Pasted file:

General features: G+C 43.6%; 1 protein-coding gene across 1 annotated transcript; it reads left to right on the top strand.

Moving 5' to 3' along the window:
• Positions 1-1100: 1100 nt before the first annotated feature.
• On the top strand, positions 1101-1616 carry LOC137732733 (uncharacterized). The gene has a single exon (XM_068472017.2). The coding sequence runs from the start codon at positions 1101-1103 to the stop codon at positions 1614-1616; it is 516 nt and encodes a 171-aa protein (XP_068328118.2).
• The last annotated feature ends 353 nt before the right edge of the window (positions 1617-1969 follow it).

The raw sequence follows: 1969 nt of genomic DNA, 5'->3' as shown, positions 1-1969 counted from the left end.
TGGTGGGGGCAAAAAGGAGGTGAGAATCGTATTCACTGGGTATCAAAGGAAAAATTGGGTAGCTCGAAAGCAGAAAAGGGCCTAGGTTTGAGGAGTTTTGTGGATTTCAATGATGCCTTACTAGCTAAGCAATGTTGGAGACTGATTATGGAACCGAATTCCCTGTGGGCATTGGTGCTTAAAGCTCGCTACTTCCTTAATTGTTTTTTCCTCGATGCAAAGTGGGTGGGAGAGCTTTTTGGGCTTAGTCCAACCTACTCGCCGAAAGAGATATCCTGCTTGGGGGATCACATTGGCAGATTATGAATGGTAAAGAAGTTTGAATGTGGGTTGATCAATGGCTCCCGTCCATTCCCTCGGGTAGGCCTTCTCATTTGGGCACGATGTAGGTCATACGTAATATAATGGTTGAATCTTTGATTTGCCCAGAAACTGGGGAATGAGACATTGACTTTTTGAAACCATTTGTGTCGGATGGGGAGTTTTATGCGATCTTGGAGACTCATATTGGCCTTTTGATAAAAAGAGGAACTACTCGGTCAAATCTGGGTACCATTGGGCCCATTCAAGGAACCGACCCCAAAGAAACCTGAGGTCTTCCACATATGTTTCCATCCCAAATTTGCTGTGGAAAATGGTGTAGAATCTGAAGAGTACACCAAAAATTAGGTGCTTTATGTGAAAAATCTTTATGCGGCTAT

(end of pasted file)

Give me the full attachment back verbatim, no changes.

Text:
General features: G+C 43.6%; 1 protein-coding gene across 1 annotated transcript; it reads left to right on the top strand.

Moving 5' to 3' along the window:
• Positions 1-1100: 1100 nt before the first annotated feature.
• On the top strand, positions 1101-1616 carry LOC137732733 (uncharacterized). The gene has a single exon (XM_068472017.2). The coding sequence runs from the start codon at positions 1101-1103 to the stop codon at positions 1614-1616; it is 516 nt and encodes a 171-aa protein (XP_068328118.2).
• The last annotated feature ends 353 nt before the right edge of the window (positions 1617-1969 follow it).

The raw sequence follows: 1969 nt of genomic DNA, 5'->3' as shown, positions 1-1969 counted from the left end.
TGGTGGGGGCAAAAAGGAGGTGAGAATCGTATTCACTGGGTATCAAAGGAAAAATTGGGTAGCTCGAAAGCAGAAAAGGGCCTAGGTTTGAGGAGTTTTGTGGATTTCAATGATGCCTTACTAGCTAAGCAATGTTGGAGACTGATTATGGAACCGAATTCCCTGTGGGCATTGGTGCTTAAAGCTCGCTACTTCCTTAATTGTTTTTTCCTCGATGCAAAGTGGGTGGGAGAGCTTTTTGGGCTTAGTCCAACCTACTCGCCGAAAGAGATATCCTGCTTGGGGGATCACATTGGCAGATTATGAATGGTAAAGAAGTTTGAATGTGGGTTGATCAATGGCTCCCGTCCATTCCCTCGGGTAGGCCTTCTCATTTGGGCACGATGTAGGTCATACGTAATATAATGGTTGAATCTTTGATTTGCCCAGAAACTGGGGAATGAGACATTGACTTTTTGAAACCATTTGTGTCGGATGGGGAGTTTTATGCGATCTTGGAGACTCATATTGGCCTTTTGATAAAAAGAGGAACTACTCGGTCAAATCTGGGTACCATTGGGCCCATTCAAGGAACCGACCCCAAAGAAACCTGAGGTCTTCCACATATGTTTCCATCCCAAATTTGCTGTGGAAAATGGTGTAGAATCTGAAGAGTACACCAAAAATTAGGTGCTTTATGTGAAAAATCTTTATGCGGCTAT